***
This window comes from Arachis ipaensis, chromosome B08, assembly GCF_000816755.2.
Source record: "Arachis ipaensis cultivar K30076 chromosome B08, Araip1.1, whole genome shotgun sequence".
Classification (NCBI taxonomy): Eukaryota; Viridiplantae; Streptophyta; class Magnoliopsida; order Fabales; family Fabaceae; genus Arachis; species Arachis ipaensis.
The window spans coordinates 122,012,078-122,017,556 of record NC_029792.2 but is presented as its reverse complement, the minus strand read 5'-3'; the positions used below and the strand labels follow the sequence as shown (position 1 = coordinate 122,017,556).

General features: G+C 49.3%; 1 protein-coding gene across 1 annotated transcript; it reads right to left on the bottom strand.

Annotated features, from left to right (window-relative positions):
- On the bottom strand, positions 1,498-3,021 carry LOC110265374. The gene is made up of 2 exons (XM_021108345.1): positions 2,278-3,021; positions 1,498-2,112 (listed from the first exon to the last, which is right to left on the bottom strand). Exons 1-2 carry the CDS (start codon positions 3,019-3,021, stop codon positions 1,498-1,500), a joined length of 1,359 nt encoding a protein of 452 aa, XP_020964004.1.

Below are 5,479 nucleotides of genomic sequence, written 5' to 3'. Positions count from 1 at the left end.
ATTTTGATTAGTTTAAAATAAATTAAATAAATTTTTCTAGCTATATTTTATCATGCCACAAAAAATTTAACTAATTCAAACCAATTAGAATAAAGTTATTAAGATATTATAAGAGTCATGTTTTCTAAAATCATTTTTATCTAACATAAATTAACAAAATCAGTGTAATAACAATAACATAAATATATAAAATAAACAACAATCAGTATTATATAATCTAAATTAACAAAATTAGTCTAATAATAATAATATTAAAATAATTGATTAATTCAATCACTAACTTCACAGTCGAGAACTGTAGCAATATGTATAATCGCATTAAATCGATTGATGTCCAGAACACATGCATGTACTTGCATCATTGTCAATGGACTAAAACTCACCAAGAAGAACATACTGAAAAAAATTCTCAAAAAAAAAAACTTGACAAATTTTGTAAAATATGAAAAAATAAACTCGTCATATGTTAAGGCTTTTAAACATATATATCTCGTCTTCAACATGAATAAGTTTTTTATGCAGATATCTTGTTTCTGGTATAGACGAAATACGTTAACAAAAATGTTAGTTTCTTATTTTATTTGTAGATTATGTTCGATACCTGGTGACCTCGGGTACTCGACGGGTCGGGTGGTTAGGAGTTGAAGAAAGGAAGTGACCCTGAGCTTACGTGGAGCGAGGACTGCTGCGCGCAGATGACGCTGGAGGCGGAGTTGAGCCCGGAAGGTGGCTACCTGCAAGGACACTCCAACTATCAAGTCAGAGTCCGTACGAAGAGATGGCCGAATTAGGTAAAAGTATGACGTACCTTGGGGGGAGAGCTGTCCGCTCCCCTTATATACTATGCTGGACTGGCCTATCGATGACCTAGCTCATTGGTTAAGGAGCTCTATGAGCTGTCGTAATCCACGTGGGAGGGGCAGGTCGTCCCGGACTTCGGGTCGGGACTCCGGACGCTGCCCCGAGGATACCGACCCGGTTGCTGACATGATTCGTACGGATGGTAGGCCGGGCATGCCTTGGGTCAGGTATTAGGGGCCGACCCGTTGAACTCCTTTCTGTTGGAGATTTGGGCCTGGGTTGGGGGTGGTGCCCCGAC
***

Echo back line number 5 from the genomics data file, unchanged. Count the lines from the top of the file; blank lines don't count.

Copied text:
General features: G+C 49.3%; 1 protein-coding gene across 1 annotated transcript; it reads right to left on the bottom strand.